In our experience, the most severe allergic reactions are normally caused, not by extremely small amounts of allergen, but by significant quantities of allergen, added intentionally as an ingredient to the food. In such cases, there is usually a major error made somewhere along the way, either by the person supplying the food or the person eating it.
Not everyone agrees with the idea that allergen thresholds should be used to limit the use of precautionary labelling.
Calls to our helpline suggest that the main argument against is based on the perception that extremely small amounts of a food allergen can kill. Although, this perception may be founded on scare stories and extreme cases, small amounts of an allergen can trigger symptoms in individuals who are highly allergic. Any symptom, however minor, can provoke anxiety, with the worry that it could progress to something more serious.
Furthermore, an allergic person’s own threshold can vary from day to day. How much they react to at any given time may depend on factors such as their general state of health, how well their asthma is controlled, whether they have been exercising hard or drinking alcohol, and other factors such as sleep deprivation. Even if allergen thresholds are agreed, these limits could be misleading if a person can react to lower amounts at certain times.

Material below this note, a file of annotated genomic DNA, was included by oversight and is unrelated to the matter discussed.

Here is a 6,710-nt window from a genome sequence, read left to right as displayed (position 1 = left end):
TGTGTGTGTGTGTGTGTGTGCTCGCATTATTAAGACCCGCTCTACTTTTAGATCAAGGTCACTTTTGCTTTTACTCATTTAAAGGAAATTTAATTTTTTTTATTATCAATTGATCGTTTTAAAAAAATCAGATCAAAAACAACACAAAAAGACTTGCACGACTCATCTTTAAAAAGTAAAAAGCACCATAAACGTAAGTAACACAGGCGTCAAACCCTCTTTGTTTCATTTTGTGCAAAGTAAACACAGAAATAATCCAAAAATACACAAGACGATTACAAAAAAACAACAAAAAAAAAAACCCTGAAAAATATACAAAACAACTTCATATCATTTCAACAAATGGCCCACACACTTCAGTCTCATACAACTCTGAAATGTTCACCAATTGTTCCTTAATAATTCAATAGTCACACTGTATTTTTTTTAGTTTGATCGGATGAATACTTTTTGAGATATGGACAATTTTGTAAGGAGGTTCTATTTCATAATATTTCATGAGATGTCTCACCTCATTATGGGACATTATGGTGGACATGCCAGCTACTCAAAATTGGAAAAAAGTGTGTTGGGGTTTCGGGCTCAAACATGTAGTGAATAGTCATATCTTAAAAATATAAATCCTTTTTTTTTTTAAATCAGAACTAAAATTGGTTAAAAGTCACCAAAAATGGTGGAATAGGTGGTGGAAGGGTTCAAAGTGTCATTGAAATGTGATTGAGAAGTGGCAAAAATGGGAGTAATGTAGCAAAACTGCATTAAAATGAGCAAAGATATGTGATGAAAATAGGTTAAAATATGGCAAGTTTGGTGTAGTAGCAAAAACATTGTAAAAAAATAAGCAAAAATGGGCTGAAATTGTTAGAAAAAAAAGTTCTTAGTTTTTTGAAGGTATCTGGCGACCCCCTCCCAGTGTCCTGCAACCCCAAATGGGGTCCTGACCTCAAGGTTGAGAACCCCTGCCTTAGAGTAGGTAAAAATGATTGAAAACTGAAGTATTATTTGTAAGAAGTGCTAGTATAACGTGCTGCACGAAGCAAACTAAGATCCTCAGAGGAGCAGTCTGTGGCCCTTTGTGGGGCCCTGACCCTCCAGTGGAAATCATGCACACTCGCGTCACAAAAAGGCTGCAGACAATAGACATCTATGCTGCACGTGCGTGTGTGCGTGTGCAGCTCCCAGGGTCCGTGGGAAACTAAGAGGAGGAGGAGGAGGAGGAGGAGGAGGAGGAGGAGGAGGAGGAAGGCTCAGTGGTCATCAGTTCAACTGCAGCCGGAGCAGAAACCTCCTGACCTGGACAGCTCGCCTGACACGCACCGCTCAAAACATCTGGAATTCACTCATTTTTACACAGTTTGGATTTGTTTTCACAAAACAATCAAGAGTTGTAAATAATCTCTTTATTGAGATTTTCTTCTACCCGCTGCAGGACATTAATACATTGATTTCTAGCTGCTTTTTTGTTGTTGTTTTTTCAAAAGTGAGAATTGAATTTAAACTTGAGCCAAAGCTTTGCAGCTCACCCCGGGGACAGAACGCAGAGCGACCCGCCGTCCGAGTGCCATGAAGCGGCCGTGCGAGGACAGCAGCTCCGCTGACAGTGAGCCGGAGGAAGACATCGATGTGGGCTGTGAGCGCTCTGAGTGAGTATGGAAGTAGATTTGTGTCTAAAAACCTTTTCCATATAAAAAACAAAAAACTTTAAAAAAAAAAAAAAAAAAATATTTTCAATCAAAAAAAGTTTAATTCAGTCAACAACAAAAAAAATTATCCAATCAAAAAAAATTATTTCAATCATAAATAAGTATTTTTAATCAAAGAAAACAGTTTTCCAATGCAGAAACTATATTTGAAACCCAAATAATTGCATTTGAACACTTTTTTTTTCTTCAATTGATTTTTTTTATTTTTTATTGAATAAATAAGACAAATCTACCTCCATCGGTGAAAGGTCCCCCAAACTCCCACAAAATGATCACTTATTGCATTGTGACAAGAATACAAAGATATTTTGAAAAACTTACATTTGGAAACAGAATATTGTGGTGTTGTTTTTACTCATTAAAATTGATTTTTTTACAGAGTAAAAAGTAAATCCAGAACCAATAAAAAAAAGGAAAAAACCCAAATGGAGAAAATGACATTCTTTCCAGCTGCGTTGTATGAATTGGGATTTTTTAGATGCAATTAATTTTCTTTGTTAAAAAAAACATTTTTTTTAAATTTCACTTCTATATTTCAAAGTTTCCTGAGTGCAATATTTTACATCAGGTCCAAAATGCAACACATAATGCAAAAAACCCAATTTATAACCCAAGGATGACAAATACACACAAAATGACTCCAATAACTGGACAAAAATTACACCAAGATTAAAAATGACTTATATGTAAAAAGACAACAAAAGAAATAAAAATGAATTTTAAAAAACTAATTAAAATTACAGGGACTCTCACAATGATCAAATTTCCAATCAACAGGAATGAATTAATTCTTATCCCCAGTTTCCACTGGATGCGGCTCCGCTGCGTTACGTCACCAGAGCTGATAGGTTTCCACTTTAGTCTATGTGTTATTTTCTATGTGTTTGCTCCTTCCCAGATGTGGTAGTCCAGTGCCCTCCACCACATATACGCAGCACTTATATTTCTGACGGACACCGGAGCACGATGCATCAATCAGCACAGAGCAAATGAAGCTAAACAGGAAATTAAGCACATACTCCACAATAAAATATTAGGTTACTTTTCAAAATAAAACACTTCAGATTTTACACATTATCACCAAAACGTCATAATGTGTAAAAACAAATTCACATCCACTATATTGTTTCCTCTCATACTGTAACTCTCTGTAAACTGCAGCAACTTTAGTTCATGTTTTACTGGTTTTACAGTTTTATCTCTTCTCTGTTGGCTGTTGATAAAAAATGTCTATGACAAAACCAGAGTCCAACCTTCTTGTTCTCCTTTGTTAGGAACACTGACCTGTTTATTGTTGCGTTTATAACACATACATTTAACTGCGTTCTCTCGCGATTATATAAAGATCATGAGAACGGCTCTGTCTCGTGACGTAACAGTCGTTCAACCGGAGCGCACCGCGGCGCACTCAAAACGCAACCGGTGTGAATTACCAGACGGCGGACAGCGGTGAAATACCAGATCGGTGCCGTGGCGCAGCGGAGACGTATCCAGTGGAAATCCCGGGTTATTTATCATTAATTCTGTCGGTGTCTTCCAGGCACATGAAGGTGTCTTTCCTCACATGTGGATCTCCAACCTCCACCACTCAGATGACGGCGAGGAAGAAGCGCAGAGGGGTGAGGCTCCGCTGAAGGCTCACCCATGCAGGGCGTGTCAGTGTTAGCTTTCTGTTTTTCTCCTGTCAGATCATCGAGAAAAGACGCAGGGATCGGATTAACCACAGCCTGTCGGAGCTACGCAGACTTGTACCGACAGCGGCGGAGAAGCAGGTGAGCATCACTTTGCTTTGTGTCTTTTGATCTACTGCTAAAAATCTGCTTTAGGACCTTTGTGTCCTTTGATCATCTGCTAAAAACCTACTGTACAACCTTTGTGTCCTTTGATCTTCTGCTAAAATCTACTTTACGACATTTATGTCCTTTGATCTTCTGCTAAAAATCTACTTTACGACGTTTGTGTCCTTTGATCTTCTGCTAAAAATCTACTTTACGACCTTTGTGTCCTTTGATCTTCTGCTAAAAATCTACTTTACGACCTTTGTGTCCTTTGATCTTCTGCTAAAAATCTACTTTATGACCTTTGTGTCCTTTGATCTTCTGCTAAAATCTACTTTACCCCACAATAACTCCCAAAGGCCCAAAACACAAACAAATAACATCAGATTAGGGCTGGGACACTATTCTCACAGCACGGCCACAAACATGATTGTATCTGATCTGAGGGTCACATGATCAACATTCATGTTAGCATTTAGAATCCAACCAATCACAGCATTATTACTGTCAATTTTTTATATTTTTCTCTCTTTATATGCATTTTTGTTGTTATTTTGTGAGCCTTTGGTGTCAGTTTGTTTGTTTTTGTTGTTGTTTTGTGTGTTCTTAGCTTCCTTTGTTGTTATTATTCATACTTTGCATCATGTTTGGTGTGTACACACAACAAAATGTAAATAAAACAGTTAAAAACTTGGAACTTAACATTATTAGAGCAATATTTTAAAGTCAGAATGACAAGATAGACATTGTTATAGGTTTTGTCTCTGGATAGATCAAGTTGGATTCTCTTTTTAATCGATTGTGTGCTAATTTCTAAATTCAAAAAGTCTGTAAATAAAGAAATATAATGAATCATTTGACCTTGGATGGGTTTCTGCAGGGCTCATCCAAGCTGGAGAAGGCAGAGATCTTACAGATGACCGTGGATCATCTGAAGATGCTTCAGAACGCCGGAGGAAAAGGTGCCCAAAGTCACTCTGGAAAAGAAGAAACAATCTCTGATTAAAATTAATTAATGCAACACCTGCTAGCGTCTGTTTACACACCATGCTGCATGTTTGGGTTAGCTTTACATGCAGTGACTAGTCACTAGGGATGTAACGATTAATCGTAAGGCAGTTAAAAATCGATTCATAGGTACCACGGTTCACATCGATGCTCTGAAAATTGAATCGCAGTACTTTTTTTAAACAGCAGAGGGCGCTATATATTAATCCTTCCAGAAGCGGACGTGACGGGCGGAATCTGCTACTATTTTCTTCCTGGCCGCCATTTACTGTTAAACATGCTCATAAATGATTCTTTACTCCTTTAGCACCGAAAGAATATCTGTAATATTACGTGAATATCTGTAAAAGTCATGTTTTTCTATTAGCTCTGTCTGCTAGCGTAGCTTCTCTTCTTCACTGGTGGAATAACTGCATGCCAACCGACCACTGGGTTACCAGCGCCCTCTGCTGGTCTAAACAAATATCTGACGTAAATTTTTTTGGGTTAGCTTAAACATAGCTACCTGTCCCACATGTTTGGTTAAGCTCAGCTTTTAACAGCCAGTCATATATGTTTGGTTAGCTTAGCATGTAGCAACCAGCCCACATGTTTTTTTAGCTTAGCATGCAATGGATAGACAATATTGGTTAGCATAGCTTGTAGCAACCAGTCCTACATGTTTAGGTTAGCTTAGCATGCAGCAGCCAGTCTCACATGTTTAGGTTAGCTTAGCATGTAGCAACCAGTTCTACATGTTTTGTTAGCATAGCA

It is understandable that you should question whether any food industry actions based on agreed thresholds will protect 100% of the allergic population all of the time, although this does not differ in principle and practice from protection against other hazards in food.
The answer is that there is likely to be a very small minority of people who are so susceptible to an allergen that they could react to an amount below any thresholds that might be set. However, the scientists doing the work believe that any such reaction – should it occur – is likely to be mild and not require hospital treatment.
The international scientific group leading the way has drawn on the experiences of Australia’s VITAL labelling system (Voluntary Incidental Trace Allergen Labelling). A lot of the scientific work is based on food challenges – where allergenic foods are fed to patients in a controlled hospital setting to test how much allergen they react to. Proposed values for thresholds now rely on several thousand individual challenges, to which more are added on a regular basis.
In 2016, an international debate was held on the issue with representatives from the food industry, food safety authorities, the scientific community and patient organisations. They reached the following conclusions:
In 2019, updated threshold doses were recommended for the 14 allergenic foods listed on page 1 of this article. The recommendations are referred to as VITAL 3.0 and supersede the VITAL 2.0 threshold dose recommendations previously released in 2011.